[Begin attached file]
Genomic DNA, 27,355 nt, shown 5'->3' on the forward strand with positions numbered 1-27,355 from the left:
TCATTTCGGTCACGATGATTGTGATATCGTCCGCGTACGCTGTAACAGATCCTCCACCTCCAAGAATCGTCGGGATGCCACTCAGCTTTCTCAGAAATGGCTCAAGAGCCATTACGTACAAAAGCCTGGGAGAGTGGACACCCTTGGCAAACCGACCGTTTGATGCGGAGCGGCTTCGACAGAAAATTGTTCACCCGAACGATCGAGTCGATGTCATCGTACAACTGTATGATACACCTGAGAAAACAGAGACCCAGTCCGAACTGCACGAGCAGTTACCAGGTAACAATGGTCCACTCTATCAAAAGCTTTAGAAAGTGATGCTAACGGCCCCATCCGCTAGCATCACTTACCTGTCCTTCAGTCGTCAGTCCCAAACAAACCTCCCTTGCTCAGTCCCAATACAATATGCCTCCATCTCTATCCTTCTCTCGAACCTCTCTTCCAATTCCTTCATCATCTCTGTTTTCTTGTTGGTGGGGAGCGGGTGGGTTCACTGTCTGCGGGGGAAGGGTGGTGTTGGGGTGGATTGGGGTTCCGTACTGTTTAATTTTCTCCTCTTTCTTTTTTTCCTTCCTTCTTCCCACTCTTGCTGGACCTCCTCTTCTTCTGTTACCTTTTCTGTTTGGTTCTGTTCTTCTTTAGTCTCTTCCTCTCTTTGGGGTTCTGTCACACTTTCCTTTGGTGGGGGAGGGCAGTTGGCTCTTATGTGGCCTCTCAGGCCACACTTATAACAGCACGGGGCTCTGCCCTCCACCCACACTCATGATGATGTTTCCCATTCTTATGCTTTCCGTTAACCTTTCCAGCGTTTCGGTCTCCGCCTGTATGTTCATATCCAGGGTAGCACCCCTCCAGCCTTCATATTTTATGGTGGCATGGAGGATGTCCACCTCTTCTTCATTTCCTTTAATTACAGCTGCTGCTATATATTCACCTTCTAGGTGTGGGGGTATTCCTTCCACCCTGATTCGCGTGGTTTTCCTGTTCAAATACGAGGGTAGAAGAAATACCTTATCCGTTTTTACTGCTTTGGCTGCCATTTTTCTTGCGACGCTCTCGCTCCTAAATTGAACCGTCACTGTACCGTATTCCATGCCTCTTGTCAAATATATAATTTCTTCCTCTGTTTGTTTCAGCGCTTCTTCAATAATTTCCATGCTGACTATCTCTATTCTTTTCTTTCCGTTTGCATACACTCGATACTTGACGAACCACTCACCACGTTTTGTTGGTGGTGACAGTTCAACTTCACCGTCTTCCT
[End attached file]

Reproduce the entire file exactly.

Genomic DNA, 27,355 nt, shown 5'->3' on the forward strand with positions numbered 1-27,355 from the left:
TCATTTCGGTCACGATGATTGTGATATCGTCCGCGTACGCTGTAACAGATCCTCCACCTCCAAGAATCGTCGGGATGCCACTCAGCTTTCTCAGAAATGGCTCAAGAGCCATTACGTACAAAAGCCTGGGAGAGTGGACACCCTTGGCAAACCGACCGTTTGATGCGGAGCGGCTTCGACAGAAAATTGTTCACCCGAACGATCGAGTCGATGTCATCGTACAACTGTATGATACACCTGAGAAAACAGAGACCCAGTCCGAACTGCACGAGCAGTTACCAGGTAACAATGGTCCACTCTATCAAAAGCTTTAGAAAGTGATGCTAACGGCCCCATCCGCTAGCATCACTTACCTGTCCTTCAGTCGTCAGTCCCAAACAAACCTCCCTTGCTCAGTCCCAATACAATATGCCTCCATCTCTATCCTTCTCTCGAACCTCTCTTCCAATTCCTTCATCATCTCTGTTTTCTTGTTGGTGGGGAGCGGGTGGGTTCACTGTCTGCGGGGGAAGGGTGGTGTTGGGGTGGATTGGGGTTCCGTACTGTTTAATTTTCTCCTCTTTCTTTTTTTCCTTCCTTCTTCCCACTCTTGCTGGACCTCCTCTTCTTCTGTTACCTTTTCTGTTTGGTTCTGTTCTTCTTTAGTCTCTTCCTCTCTTTGGGGTTCTGTCACACTTTCCTTTGGTGGGGGAGGGCAGTTGGCTCTTATGTGGCCTCTCAGGCCACACTTATAACAGCACGGGGCTCTGCCCTCCACCCACACTCATGATGATGTTTCCCATTCTTATGCTTTCCGTTAACCTTTCCAGCGTTTCGGTCTCCGCCTGTATGTTCATATCCAGGGTAGCACCCCTCCAGCCTTCATATTTTATGGTGGCATGGAGGATGTCCACCTCTTCTTCATTTCCTTTAATTACAGCTGCTGCTATATATTCACCTTCTAGGTGTGGGGGTATTCCTTCCACCCTGATTCGCGTGGTTTTCCTGTTCAAATACGAGGGTAGAAGAAATACCTTATCCGTTTTTACTGCTTTGGCTGCCATTTTTCTTGCGACGCTCTCGCTCCTAAATTGAACCGTCACTGTACCGTATTCCATGCCTCTTGTCAAATATATAATTTCTTCCTCTGTTTGTTTCAGCGCTTCTTCAATAATTTCCATGCTGACTATCTCTATTCTTTTCTTTCCGTTTGCATACACTCGATACTTGACGAACCACTCACCACGTTTTGTTGGTGGTGACAGTTCAACTTCACCGTCTTCCT